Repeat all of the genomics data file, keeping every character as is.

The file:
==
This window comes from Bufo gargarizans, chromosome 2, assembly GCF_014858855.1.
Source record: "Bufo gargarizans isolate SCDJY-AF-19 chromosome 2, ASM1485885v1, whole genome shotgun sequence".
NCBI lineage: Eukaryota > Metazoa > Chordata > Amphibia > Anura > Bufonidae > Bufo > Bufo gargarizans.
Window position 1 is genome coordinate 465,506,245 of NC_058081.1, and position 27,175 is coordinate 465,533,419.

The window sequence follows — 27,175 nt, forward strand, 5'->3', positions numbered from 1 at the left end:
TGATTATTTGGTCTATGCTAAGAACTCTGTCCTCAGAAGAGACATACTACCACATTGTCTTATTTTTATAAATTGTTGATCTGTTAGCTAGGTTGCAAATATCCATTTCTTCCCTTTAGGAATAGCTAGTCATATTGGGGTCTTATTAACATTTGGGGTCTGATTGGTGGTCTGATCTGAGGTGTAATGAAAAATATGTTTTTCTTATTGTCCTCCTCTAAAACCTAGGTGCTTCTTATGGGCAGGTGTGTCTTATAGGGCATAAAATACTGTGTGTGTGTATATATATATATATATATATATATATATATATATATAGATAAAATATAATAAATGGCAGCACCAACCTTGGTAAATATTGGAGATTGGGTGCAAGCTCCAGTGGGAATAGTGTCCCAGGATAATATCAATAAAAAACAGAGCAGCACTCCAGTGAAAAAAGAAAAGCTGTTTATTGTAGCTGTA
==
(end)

This window comes from Bufo gargarizans, chromosome 2, assembly GCF_014858855.1.
Source record: "Bufo gargarizans isolate SCDJY-AF-19 chromosome 2, ASM1485885v1, whole genome shotgun sequence".
NCBI lineage: Eukaryota > Metazoa > Chordata > Amphibia > Anura > Bufonidae > Bufo > Bufo gargarizans.
Window position 1 is genome coordinate 465,506,245 of NC_058081.1, and position 27,175 is coordinate 465,533,419.

The window sequence follows — 27,175 nt, forward strand, 5'->3', positions numbered from 1 at the left end:
TGATTATTTGGTCTATGCTAAGAACTCTGTCCTCAGAAGAGACATACTACCACATTGTCTTATTTTTATAAATTGTTGATCTGTTAGCTAGGTTGCAAATATCCATTTCTTCCCTTTAGGAATAGCTAGTCATATTGGGGTCTTATTAACATTTGGGGTCTGATTGGTGGTCTGATCTGAGGTGTAATGAAAAATATGTTTTTCTTATTGTCCTCCTCTAAAACCTAGGTGCTTCTTATGGGCAGGTGTGTCTTATAGGGCATAAAATACTGTGTGTGTGTATATATATATATATATATATATATATATATATATATAGATAAAATATAATAAATGGCAGCACCAACCTTGGTAAATATTGGAGATTGGGTGCAAGCTCCAGTGGGAATAGTGTCCCAGGATAATATCAATAAAAAACAGAGCAGCACTCCAGTGAAAAAAGAAAAGCTGTTTATTGTAGCTGTA